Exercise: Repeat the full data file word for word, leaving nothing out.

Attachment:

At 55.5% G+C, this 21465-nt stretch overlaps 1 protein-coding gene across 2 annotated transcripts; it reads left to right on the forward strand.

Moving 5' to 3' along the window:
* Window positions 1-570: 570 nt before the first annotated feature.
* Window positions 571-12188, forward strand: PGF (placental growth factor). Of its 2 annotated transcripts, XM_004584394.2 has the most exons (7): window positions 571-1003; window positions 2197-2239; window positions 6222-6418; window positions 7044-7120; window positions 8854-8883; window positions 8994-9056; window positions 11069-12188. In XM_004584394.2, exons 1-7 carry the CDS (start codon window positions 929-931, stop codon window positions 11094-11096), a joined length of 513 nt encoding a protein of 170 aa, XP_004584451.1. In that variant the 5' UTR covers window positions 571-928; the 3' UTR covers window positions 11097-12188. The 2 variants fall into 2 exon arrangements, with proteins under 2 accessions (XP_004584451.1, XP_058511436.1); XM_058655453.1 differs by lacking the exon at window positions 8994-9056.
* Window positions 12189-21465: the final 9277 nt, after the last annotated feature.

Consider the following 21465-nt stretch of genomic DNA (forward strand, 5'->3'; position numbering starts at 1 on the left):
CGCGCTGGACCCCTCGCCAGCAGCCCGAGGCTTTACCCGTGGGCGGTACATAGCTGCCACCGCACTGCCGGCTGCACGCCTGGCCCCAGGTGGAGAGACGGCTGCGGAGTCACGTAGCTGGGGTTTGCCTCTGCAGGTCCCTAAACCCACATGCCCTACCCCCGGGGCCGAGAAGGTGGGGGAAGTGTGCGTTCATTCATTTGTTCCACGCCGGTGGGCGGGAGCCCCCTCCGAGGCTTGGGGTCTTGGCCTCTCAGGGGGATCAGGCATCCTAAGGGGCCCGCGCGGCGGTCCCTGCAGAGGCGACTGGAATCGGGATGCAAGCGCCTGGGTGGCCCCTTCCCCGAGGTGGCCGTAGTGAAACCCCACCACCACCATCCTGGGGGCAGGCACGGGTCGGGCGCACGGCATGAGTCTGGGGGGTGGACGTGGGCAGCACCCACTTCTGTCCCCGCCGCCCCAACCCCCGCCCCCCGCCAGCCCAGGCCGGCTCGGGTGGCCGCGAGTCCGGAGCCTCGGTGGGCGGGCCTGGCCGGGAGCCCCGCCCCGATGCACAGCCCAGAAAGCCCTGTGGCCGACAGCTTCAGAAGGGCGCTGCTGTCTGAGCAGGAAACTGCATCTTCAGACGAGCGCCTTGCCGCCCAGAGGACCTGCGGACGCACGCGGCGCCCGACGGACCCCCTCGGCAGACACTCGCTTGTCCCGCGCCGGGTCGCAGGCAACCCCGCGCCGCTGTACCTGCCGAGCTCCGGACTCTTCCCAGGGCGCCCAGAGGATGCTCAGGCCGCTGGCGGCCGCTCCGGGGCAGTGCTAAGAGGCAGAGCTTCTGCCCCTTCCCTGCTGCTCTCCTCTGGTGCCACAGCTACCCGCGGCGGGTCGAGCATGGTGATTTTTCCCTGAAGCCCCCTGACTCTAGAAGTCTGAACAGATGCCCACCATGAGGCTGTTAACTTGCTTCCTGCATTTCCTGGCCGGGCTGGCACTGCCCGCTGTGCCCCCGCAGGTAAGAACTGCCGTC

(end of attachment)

At 55.5% G+C, this 21465-nt stretch overlaps 1 protein-coding gene across 2 annotated transcripts; it reads left to right on the forward strand.

Moving 5' to 3' along the window:
* Window positions 1-570: 570 nt before the first annotated feature.
* Window positions 571-12188, forward strand: PGF (placental growth factor). Of its 2 annotated transcripts, XM_004584394.2 has the most exons (7): window positions 571-1003; window positions 2197-2239; window positions 6222-6418; window positions 7044-7120; window positions 8854-8883; window positions 8994-9056; window positions 11069-12188. In XM_004584394.2, exons 1-7 carry the CDS (start codon window positions 929-931, stop codon window positions 11094-11096), a joined length of 513 nt encoding a protein of 170 aa, XP_004584451.1. In that variant the 5' UTR covers window positions 571-928; the 3' UTR covers window positions 11097-12188. The 2 variants fall into 2 exon arrangements, with proteins under 2 accessions (XP_004584451.1, XP_058511436.1); XM_058655453.1 differs by lacking the exon at window positions 8994-9056.
* Window positions 12189-21465: the final 9277 nt, after the last annotated feature.

Consider the following 21465-nt stretch of genomic DNA (forward strand, 5'->3'; position numbering starts at 1 on the left):
CGCGCTGGACCCCTCGCCAGCAGCCCGAGGCTTTACCCGTGGGCGGTACATAGCTGCCACCGCACTGCCGGCTGCACGCCTGGCCCCAGGTGGAGAGACGGCTGCGGAGTCACGTAGCTGGGGTTTGCCTCTGCAGGTCCCTAAACCCACATGCCCTACCCCCGGGGCCGAGAAGGTGGGGGAAGTGTGCGTTCATTCATTTGTTCCACGCCGGTGGGCGGGAGCCCCCTCCGAGGCTTGGGGTCTTGGCCTCTCAGGGGGATCAGGCATCCTAAGGGGCCCGCGCGGCGGTCCCTGCAGAGGCGACTGGAATCGGGATGCAAGCGCCTGGGTGGCCCCTTCCCCGAGGTGGCCGTAGTGAAACCCCACCACCACCATCCTGGGGGCAGGCACGGGTCGGGCGCACGGCATGAGTCTGGGGGGTGGACGTGGGCAGCACCCACTTCTGTCCCCGCCGCCCCAACCCCCGCCCCCCGCCAGCCCAGGCCGGCTCGGGTGGCCGCGAGTCCGGAGCCTCGGTGGGCGGGCCTGGCCGGGAGCCCCGCCCCGATGCACAGCCCAGAAAGCCCTGTGGCCGACAGCTTCAGAAGGGCGCTGCTGTCTGAGCAGGAAACTGCATCTTCAGACGAGCGCCTTGCCGCCCAGAGGACCTGCGGACGCACGCGGCGCCCGACGGACCCCCTCGGCAGACACTCGCTTGTCCCGCGCCGGGTCGCAGGCAACCCCGCGCCGCTGTACCTGCCGAGCTCCGGACTCTTCCCAGGGCGCCCAGAGGATGCTCAGGCCGCTGGCGGCCGCTCCGGGGCAGTGCTAAGAGGCAGAGCTTCTGCCCCTTCCCTGCTGCTCTCCTCTGGTGCCACAGCTACCCGCGGCGGGTCGAGCATGGTGATTTTTCCCTGAAGCCCCCTGACTCTAGAAGTCTGAACAGATGCCCACCATGAGGCTGTTAACTTGCTTCCTGCATTTCCTGGCCGGGCTGGCACTGCCCGCTGTGCCCCCGCAGGTAAGAACTGCCGTC